From education to employment

School leaders call out government inaction over largest education gender pay gap in a decade

On International Women’s Day, Friday 8th March, school leaders are urging the government to finally tackle the gender pay gap in education.

NAHT, the school leaders union’s, annual analysis of the gender pay gap, conducted with fellow education organisations the Association of Schools and College Leaders, National Governance Association and WomenEd, most recently showed that:

  • Last year, the average gender pay gap of across all state-funded schools was over £8,181 in favour of male headteachers
  • The pay gap between female and male secondary head teachers is the largest in 12 years, with women earning £3,908 less on average than their male counterparts
  • The gap for primary heads has continued to narrow but still stands at £2,181 less for women, on average
  • The gender pay gap worsens as considerably as careers progress – the difference by age 60 and over for heads now stands at an enormous £15,961

Despite damning evidence of a persistent, and in parts of the workforce, growing, gender pay gap, the government’s evidence to the pay review body for teachers and school leaders (the STRB), published last week failed to even reference pay inequity. The NAHT has long called for the review body to prioritise publishing detailed equality and inclusion data annually.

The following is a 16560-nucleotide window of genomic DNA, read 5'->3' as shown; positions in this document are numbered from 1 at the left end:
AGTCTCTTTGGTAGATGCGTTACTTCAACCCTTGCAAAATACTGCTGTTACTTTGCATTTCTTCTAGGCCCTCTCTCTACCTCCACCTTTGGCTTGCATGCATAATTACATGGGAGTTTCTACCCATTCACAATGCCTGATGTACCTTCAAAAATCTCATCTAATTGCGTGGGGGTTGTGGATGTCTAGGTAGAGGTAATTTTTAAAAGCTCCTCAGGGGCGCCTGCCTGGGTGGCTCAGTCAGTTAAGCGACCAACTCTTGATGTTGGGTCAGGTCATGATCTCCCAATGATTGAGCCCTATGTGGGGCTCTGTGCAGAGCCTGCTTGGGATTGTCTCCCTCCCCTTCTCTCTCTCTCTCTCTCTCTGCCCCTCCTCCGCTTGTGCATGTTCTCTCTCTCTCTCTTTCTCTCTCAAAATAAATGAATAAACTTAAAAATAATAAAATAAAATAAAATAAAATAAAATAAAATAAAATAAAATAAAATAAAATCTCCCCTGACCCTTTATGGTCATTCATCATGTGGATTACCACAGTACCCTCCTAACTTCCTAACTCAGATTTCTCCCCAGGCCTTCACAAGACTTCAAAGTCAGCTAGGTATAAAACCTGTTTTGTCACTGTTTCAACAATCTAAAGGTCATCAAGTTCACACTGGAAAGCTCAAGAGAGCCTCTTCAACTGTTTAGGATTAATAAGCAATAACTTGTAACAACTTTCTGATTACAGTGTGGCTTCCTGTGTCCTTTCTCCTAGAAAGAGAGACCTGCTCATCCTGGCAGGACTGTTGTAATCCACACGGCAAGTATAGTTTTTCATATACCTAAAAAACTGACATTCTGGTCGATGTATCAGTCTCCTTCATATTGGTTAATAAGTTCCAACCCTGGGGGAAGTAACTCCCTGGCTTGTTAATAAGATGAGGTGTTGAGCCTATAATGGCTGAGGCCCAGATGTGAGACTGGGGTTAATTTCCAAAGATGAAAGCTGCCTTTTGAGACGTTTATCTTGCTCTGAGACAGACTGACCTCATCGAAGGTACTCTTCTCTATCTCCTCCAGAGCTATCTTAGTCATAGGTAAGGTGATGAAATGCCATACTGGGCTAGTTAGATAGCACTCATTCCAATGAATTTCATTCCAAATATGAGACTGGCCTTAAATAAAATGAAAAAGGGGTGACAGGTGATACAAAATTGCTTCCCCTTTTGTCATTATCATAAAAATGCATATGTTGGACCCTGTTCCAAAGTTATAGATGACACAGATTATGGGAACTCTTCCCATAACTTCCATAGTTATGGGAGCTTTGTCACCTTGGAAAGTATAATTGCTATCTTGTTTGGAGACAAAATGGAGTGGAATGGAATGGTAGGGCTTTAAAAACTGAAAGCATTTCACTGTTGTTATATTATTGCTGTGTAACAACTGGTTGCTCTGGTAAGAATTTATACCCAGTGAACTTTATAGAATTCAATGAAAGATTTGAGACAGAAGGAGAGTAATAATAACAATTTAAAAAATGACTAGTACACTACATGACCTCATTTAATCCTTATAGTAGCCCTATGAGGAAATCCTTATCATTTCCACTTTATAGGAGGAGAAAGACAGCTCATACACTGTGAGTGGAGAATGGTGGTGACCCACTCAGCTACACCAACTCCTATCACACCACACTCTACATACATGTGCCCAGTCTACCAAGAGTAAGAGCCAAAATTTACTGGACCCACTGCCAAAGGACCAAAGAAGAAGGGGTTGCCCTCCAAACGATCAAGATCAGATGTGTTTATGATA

Sarah Hewitt-Clarkson, a Birmingham primary school head teacher who sits on NAHT’s national executive committee, said;

“Fifty years after women first won the equal pay act, in education, we are still being asked to do more whilst being paid less. For myself, and other female leaders, it is painful. The pay gap casts a long shadow over entire working lives, and later years – it’s the cost of a holiday, how much we can support our children, and it even impacts our pensions.”

Paul Whiteman, general secretary of school leaders’ union NAHT, said:

“For years, the DfE has put its head in the sand. The gender pay gap plagues every part of the education sector, and in some areas of leadership, it has now grown so wide that it is a chasm.  

“Once again, the government has failed to even engage with, let alone provide any meaningful analysis of pay equality for gender and other protected characteristics, or to show any evidence of a commitment to making teaching an inclusive profession in its work on pay, or its broader recruitment and retention strategy.

“The gender pay gap matters. Over the course of a decades-long career a small disparity can amount to a large difference in overall earnings, with major implications not only for an individual’s salary, but also their pension rights and entitlements. We have seen a major erosion of school leaders’ pay over the last decade, but for women this shows there is an unfair ‘double hit’ that must be tackled.

“NAHT believes that there is an urgent and incontestable need for the government to act without delay to conduct a detailed pay equality analysis for gender, and all protected characteristics.”

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